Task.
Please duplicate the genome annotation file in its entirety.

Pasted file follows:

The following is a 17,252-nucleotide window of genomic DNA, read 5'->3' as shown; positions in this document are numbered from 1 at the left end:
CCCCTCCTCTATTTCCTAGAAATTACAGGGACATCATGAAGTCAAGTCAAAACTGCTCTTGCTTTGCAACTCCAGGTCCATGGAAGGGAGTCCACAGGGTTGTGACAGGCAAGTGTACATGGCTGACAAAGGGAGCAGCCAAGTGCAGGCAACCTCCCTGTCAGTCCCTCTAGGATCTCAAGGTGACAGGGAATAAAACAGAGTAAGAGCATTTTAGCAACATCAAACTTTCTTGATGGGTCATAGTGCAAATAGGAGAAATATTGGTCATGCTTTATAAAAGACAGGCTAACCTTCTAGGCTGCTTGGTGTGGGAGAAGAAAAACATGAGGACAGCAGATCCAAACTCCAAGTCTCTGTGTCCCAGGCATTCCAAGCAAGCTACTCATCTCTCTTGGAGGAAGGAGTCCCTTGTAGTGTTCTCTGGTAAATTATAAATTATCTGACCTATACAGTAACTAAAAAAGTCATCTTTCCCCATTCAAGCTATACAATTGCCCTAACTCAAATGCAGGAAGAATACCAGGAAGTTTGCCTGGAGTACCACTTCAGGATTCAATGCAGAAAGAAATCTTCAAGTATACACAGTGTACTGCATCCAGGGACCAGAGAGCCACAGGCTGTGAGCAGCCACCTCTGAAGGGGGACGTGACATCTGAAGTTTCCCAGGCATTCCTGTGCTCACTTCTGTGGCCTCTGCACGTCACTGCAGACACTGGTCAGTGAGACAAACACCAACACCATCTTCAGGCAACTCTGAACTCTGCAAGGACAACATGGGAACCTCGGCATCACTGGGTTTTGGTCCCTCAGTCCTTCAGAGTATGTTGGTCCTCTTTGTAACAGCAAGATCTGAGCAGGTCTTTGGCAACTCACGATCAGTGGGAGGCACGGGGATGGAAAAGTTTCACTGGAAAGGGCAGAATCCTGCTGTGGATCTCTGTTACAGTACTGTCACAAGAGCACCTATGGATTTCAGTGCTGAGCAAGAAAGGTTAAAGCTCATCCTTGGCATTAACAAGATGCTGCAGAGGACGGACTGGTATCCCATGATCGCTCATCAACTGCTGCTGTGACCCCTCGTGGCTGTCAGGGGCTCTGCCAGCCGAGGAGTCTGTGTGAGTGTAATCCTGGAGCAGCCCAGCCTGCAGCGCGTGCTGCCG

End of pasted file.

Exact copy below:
The following is a 17,252-nucleotide window of genomic DNA, read 5'->3' as shown; positions in this document are numbered from 1 at the left end:
CCCCTCCTCTATTTCCTAGAAATTACAGGGACATCATGAAGTCAAGTCAAAACTGCTCTTGCTTTGCAACTCCAGGTCCATGGAAGGGAGTCCACAGGGTTGTGACAGGCAAGTGTACATGGCTGACAAAGGGAGCAGCCAAGTGCAGGCAACCTCCCTGTCAGTCCCTCTAGGATCTCAAGGTGACAGGGAATAAAACAGAGTAAGAGCATTTTAGCAACATCAAACTTTCTTGATGGGTCATAGTGCAAATAGGAGAAATATTGGTCATGCTTTATAAAAGACAGGCTAACCTTCTAGGCTGCTTGGTGTGGGAGAAGAAAAACATGAGGACAGCAGATCCAAACTCCAAGTCTCTGTGTCCCAGGCATTCCAAGCAAGCTACTCATCTCTCTTGGAGGAAGGAGTCCCTTGTAGTGTTCTCTGGTAAATTATAAATTATCTGACCTATACAGTAACTAAAAAAGTCATCTTTCCCCATTCAAGCTATACAATTGCCCTAACTCAAATGCAGGAAGAATACCAGGAAGTTTGCCTGGAGTACCACTTCAGGATTCAATGCAGAAAGAAATCTTCAAGTATACACAGTGTACTGCATCCAGGGACCAGAGAGCCACAGGCTGTGAGCAGCCACCTCTGAAGGGGGACGTGACATCTGAAGTTTCCCAGGCATTCCTGTGCTCACTTCTGTGGCCTCTGCACGTCACTGCAGACACTGGTCAGTGAGACAAACACCAACACCATCTTCAGGCAACTCTGAACTCTGCAAGGACAACATGGGAACCTCGGCATCACTGGGTTTTGGTCCCTCAGTCCTTCAGAGTATGTTGGTCCTCTTTGTAACAGCAAGATCTGAGCAGGTCTTTGGCAACTCACGATCAGTGGGAGGCACGGGGATGGAAAAGTTTCACTGGAAAGGGCAGAATCCTGCTGTGGATCTCTGTTACAGTACTGTCACAAGAGCACCTATGGATTTCAGTGCTGAGCAAGAAAGGTTAAAGCTCATCCTTGGCATTAACAAGATGCTGCAGAGGACGGACTGGTATCCCATGATCGCTCATCAACTGCTGCTGTGACCCCTCGTGGCTGTCAGGGGCTCTGCCAGCCGAGGAGTCTGTGTGAGTGTAATCCTGGAGCAGCCCAGCCTGCAGCGCGTGCTGCCG